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Kevlar

Kevlar, also known as Twaron and poly-paraphenylene terephthalamide, is a synthetic fibre that is five times stronger than steel, weight for weight. Kevlar is very heat resistant and decomposes above 400 C without melting. It is usually used in bulletproof vests, in extreme sports equipment, and for composite aircraft construction. It is also used as a replacement for steel cords in car tires, in fire suits and as an asbestos replacement. Kevlar was invented by the DuPont corporation in the early 1960s, following the work of Stephanie Kwolek. Kevlar is a registered trademark of E.I. du Pont de Nemours and Company.

Chemical structure of Kevlar. Bold:  unit. Dashed: .
Chemical structure of Kevlar. Bold: Monomer unit. Dashed: hydrogen bonds.

Properties

Kevlar is a type of aramid that consists of long polymeric chains with a parallel orientation. Kevlar derives its strength from intra-molecular hydrogen bonds and phenyl stacking interactions between aromatic groups in neighboring strands. These interactions are much stronger than the van der Waals interaction found in other synthetic polymers and fibers like dyneema. The presence of salts and certain other impurities, especially calcium, would interfere with the strand interactions and has to be avoided in the production process. Kevlar consists of relatively rigid molecules, which form a planar sheet-like structure similar to silk protein.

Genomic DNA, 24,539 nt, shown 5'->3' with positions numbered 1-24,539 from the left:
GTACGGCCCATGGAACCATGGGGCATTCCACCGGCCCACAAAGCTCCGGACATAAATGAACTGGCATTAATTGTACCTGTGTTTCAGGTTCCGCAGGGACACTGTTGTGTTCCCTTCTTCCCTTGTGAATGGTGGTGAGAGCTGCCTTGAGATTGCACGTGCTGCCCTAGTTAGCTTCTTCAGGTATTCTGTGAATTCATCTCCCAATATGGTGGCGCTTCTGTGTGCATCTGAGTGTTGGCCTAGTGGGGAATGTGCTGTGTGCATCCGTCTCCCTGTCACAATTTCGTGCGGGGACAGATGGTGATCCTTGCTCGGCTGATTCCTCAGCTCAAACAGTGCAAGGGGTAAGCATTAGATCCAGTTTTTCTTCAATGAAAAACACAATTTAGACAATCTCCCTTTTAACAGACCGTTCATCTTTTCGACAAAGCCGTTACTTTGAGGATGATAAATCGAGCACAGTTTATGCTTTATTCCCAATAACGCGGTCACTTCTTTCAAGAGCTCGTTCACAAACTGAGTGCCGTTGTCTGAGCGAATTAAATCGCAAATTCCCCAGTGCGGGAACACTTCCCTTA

These properties result in its high mechanical strength and its remarkable heat resistance. Because it is highly unsaturated, i.e. the ratio of carbon to hydrogen atoms is quite high, it has a low flammability.

Kevlar molecules have polar groups accessible for hydrogen bonding. Water that enters the interior of the fiber can take the place of bonding between molecules and reduce the material's strength, while the available groups at the surface lead to good wetting properties. This is important for bonding the fibers to other types of polymer, forming a fibre reinforced plastic. This same property also makes the fibers feel more natural and "sticky" compared to non-polar polymers like polyethylene.

Kevlar's main weaknesses are that it decomposes under alkaline conditions or when exposed to chlorine. While it can support great tensile stress, like all fibers it tends to buckle in compression. In structural applications, Kevlar fibers can be bonded to one another or to other materials to form a composite.

Production

Kevlar is synthesized from the monomers 1,4-phenyl-diamine (para-phenylenediamine) and terephthaloyl chloride. The result is a polymeric aromatic amide (aramid) with alternating benzene rings and amide groups. When they are produced, these polymer strands are aligned randomly. To make Kevlar, they are dissolved and spun, causing the polymer chains to orient in the direction of the fiber.

Kevlar has a high price at least partly because of the difficulties caused by the use of concentrated sulfuric acid in its manufacture. These harsh conditions are needed to keep the highly insoluble polymer in solution during synthesis and spinning.

The chemical synthesis of kevlar from 1,4-phenyl-diamine (para-phenylenediamine) and terephthaloyl chloride


 

 

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